At this point, my minimum, still-adding-to-the-principal mortgage payment was $2,000 a month. Add to that $700 for the HOA fees.

I had decided to start a small web consulting firm with a couple of partners in March of 2010 and planned on quitting what I now considered the worst job I’d ever had in May. But looking at how much I had in savings, and realizing that our new company might not be immediately successful, I started wondering if the pit I was shoveling $2,700 a month into was really worth it.

I did some research and found that many people in my situation had decided to just “walk away” from their mortgages or perform a “strategic foreclosure.” I decided that this was my best option.

And so, the March 2010 payment was the last one I made.

Oddly enough, the phone calls didn’t start until May. AT&T has a “call blocking” feature, so these didn’t bother me for long.

Around June, I would occasionally get a Fed Ex letter or certified mail. Each time this happened, I thought, “Well, this is it. This is the end.” But they always turned out to be generic pamphlets from Wachovia telling me they wanted to help if I had difficulty paying my bills (World Savings was bought by Washington Mutual, which was bought by Wachovia, which was bought by Wells Fargo.)

In July, with our company starting to show some signs of life, I decided to go ahead and call Wachovia and make absolutely sure I was making the right decision. I explained my situation and spent two hours on the phone being transferred from department to department as everyone in turn took my information, typed it into their computer, and was told by their monitor that I didn’t qualify for their particular program, but let me send you to department X to see if they can help you. I came out the end of that ordeal realizing that I had made the right decision.

In late August, I began to get letters from an agency hired by Wachovia to handle my foreclosure. It wasn’t quite a done deal yet, but they were letting me know that it was about to happen. The funny thing is, they would send four to six letters a day, then another four to six letters registered mail, all containing the exact same note. I felt bad that the bank was wasting so much money on postage.

In September, I was told that I had been foreclosed upon. Now I had to wait for the other shoe to drop.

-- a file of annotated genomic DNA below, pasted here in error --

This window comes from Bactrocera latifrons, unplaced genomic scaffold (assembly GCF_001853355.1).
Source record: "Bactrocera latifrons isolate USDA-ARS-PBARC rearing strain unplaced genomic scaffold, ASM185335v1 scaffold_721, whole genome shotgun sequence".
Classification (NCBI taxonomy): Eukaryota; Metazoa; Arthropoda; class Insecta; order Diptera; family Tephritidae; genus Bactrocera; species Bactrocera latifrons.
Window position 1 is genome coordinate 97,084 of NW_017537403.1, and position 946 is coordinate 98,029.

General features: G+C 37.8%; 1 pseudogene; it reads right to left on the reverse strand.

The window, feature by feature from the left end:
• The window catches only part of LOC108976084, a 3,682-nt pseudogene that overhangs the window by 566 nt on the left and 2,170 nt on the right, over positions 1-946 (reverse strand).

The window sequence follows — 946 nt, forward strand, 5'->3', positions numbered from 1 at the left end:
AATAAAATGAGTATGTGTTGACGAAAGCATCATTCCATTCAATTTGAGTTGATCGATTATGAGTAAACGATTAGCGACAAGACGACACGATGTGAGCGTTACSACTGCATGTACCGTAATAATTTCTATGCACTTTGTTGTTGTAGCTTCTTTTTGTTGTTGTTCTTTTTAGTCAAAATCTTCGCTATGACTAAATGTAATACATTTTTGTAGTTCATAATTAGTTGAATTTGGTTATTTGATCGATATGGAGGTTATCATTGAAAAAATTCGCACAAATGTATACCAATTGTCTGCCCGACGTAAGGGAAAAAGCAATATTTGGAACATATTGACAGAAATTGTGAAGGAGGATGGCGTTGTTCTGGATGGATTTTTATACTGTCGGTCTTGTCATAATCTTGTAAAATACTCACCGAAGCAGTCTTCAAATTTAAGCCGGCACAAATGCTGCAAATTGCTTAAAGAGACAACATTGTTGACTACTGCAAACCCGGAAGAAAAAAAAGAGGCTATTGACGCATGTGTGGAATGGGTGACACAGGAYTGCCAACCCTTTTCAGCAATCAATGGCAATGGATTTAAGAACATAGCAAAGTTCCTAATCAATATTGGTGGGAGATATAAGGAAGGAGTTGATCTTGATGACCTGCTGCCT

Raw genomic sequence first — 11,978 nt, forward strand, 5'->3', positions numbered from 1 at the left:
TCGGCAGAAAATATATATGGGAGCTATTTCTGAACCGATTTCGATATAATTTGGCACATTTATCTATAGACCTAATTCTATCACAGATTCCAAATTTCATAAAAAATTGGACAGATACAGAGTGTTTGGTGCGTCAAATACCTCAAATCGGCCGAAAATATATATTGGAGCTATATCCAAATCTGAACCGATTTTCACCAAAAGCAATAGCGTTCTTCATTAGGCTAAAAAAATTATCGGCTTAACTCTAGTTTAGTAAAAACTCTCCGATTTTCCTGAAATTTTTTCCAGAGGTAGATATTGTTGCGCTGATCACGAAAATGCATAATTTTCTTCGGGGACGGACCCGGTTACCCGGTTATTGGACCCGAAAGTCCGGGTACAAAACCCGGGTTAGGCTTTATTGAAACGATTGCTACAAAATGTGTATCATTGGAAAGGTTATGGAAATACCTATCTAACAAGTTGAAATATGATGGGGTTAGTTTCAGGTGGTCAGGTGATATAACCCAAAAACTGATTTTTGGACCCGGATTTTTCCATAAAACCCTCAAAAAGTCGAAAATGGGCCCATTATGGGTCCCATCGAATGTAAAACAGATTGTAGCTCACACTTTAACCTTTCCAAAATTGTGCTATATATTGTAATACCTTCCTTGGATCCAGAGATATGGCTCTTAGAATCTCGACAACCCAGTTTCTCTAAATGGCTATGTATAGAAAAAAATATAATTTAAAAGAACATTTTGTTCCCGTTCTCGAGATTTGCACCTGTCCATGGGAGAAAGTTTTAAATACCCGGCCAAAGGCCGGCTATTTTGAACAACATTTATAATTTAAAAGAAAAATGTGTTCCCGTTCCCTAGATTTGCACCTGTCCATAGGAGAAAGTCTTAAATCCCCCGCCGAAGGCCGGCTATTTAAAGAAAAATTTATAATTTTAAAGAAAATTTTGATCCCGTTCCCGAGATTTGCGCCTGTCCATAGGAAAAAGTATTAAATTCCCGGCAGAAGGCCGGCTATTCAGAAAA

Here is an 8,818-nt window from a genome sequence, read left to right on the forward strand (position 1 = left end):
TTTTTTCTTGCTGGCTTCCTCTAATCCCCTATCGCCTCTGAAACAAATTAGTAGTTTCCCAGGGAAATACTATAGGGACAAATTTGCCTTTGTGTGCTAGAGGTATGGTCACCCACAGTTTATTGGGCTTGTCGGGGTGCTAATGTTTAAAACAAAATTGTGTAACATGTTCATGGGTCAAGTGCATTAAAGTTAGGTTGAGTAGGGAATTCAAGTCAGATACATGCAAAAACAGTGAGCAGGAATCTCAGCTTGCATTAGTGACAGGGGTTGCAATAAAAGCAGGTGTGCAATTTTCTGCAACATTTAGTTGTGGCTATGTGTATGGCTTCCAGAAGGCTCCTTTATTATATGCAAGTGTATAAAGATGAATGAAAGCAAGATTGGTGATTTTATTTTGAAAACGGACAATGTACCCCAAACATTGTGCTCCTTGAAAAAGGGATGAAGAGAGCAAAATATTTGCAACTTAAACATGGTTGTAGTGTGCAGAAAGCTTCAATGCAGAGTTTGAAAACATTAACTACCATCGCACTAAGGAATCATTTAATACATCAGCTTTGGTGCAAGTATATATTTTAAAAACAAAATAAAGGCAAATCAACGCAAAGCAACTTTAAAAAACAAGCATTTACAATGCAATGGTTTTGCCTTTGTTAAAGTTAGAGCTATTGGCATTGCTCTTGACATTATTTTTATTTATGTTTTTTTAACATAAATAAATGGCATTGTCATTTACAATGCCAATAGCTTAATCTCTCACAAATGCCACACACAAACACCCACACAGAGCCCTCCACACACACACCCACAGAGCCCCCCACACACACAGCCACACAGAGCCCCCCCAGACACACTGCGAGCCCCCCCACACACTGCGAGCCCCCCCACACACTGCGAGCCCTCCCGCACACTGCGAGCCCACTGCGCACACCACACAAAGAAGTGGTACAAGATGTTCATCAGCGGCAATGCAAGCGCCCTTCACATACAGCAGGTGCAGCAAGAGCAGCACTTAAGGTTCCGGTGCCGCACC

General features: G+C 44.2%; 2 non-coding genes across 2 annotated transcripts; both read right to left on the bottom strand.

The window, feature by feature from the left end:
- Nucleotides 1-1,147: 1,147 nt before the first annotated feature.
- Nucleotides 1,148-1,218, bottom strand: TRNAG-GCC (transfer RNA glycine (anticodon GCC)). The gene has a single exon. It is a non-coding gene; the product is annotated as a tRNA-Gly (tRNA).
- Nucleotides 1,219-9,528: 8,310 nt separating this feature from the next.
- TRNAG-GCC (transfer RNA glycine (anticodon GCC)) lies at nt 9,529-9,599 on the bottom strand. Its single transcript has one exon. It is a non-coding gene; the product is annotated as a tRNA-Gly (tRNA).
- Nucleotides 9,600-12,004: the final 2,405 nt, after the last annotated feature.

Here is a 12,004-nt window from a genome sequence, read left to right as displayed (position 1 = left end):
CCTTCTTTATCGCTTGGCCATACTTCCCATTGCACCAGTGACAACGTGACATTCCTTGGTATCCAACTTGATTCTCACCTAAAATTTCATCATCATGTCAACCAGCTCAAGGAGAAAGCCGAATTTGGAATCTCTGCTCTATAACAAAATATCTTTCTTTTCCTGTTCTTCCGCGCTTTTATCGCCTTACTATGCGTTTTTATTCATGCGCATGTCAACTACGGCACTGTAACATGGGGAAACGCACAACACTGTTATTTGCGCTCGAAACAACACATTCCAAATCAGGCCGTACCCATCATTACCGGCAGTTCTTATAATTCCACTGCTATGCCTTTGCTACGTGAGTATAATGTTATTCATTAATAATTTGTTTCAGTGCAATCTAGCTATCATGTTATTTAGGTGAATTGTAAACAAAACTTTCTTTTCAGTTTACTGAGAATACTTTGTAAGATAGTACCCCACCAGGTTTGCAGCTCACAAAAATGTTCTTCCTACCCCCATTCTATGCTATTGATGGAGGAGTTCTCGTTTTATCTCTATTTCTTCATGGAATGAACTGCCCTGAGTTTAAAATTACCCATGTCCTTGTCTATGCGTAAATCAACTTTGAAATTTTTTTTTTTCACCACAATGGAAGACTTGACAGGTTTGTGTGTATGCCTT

Early in November, I finally got a letter telling me that the condo would be auctioned off on Monday, November 29, 2010 at the courthouse in Norwalk. I have no idea why Norwalk. I guess that’s foreclosure auction central. Maybe it’s the courthouse with the biggest awning, so people can get out of the sun or incase it rains.

Previously, I might have expected to wait a few more months for the auction. But I hear that Wells has put the spurs to Wachovia and told them to get rid of their bad debts.

It would appear, as far as I can tell from the notice of sale, that Wachovia is going to ask for $460,668.96 as an opening bid. That is approximately $160,668.96 over the market value. So most likely, the bank will end up buying the condo.

Whomever buys the condo, they can either take me to court to evict me (which usually takes 1 to 2 months,) or, more commonly, they’ll give me “cash for keys.” This is where I voluntarily move out in exchange for some money.

As I write this, the day before the auction, I’m feeling a lot of uncertainty. Just how long will I have to move out? Will I be able to find a new place with ease? Will I get cash for keys, and if so, how much? Will I get more if I agree to leave sooner? Will that make it harder to find a place?

But I’m also confident. I made the right decision. I made a mistake three years ago, and now I’m correcting that mistake in the least painful way possible. And whatever happens, I’ll find a place with a sunny spot for my cats to lounge in. And maybe this place will have clean water (that stays in the pipes) and fewer barking dogs. I doubt I’ll find a place with such a nice view, though. Oh, well. I’ll just have to wait for my empire to grow a bit more.